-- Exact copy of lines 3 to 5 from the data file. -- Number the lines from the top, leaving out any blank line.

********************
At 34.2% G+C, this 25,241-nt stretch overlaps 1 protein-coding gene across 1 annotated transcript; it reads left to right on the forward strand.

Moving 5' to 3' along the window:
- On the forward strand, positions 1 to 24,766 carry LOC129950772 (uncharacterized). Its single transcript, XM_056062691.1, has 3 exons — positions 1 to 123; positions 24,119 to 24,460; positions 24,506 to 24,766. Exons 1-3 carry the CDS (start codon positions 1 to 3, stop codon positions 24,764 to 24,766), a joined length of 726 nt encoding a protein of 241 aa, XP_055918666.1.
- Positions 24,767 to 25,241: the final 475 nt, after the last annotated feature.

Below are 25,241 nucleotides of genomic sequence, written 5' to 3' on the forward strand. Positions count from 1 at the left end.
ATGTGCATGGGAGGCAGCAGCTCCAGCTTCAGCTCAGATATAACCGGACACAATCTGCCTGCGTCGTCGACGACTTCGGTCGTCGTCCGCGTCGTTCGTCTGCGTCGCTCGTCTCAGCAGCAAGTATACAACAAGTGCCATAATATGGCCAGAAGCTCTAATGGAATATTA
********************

- On the forward strand, positions 1 to 24,766 carry LOC129950772 (uncharacterized). Its single transcript, XM_056062691.1, has 3 exons — positions 1 to 123; positions 24,119 to 24,460; positions 24,506 to 24,766. Exons 1-3 carry the CDS (start codon positions 1 to 3, stop codon positions 24,764 to 24,766), a joined length of 726 nt encoding a protein of 241 aa, XP_055918666.1.
- Positions 24,767 to 25,241: the final 475 nt, after the last annotated feature.

Below are 25,241 nucleotides of genomic sequence, written 5' to 3' on the forward strand. Positions count from 1 at the left end.